Designing products for teens is challenging as they are an audience in a constant state of flux. As they grow and mature into adults, their tastes, habits and views change with them. However, this does provide a great opportunity to regularly engage with them about their data, to educate them about how their data is used, and keep them in control of their changing identities.
Despite being a generally digitally aware group, teens span a broad range and younger teens can have little awareness of the data exchange between them and the services they use. The challenge was to give a teen, who is not yet fully data literate, an active role in managing their data. Are there better formats through which teens might prefer to engage with their data, for example, could it be delivered in a story rather than within settings?
Friendlee uses an 'ephemeral story format', an experience already embedded in the app, to educate teens to understand and make choices about their data without having to actively look for data settings or deletion. Once they have used Friendlee for a while, it prompts them with a 'data story.' This story is about an interest that Friendlee identified, such as football, with the story showing content and actions that have made Friendlee believe they like football. At the end of the story, they are asked whether this is actually true using simple, conversational language.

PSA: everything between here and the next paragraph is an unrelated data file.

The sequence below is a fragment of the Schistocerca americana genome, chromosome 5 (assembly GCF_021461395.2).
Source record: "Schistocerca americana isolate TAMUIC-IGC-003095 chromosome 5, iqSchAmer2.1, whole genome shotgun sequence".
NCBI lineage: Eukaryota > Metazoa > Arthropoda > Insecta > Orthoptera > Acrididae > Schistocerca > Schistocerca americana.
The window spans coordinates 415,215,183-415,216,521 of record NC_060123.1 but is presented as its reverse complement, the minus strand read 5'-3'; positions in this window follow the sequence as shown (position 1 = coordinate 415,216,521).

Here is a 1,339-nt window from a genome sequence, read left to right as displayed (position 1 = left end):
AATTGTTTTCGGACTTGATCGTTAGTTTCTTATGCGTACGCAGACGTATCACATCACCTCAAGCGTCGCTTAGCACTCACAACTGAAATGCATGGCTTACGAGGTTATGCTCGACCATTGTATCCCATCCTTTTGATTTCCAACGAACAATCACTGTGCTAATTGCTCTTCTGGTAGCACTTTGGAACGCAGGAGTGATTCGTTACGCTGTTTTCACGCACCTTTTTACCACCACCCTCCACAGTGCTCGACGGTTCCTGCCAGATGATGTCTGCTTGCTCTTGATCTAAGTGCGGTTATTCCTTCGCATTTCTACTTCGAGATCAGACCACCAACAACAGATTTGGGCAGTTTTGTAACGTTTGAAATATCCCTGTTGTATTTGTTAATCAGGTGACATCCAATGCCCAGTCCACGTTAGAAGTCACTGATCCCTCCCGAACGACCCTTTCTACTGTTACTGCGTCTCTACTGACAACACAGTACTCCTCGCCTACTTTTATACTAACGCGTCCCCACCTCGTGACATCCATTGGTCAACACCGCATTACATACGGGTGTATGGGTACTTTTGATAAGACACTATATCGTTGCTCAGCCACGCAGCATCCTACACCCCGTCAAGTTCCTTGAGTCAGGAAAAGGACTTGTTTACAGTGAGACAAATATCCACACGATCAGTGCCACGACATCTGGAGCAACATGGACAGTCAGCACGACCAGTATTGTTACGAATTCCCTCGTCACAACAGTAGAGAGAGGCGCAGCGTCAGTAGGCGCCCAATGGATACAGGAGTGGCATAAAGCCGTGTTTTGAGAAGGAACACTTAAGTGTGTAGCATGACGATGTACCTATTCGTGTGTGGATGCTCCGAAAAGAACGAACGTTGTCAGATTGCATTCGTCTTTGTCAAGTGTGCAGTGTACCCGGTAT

The language around the actions is purposely kept human and is based on self-reflection, not on a technical process like 'delete this data'. The teen is able to take control of their data without having any knowledge of activity logs or data settings. Instead, they can reflect on it in the context of their own self-identity.
Directly engaging young people and inviting them to participate in the process of data deletion or de-ranking of content is something that most apps or services would shy away from. Friendlee took on this challenge head-on and explored the language and controls needed to engage younger people.
Team member Marei Wollersberger, from Normally, explained, 'We wanted to explore if, by adjusting the language we used, we could present their choices in such a way that they could intuitively make sense of them.' The basic question of 'So...are you still into football?' gives the following data actions: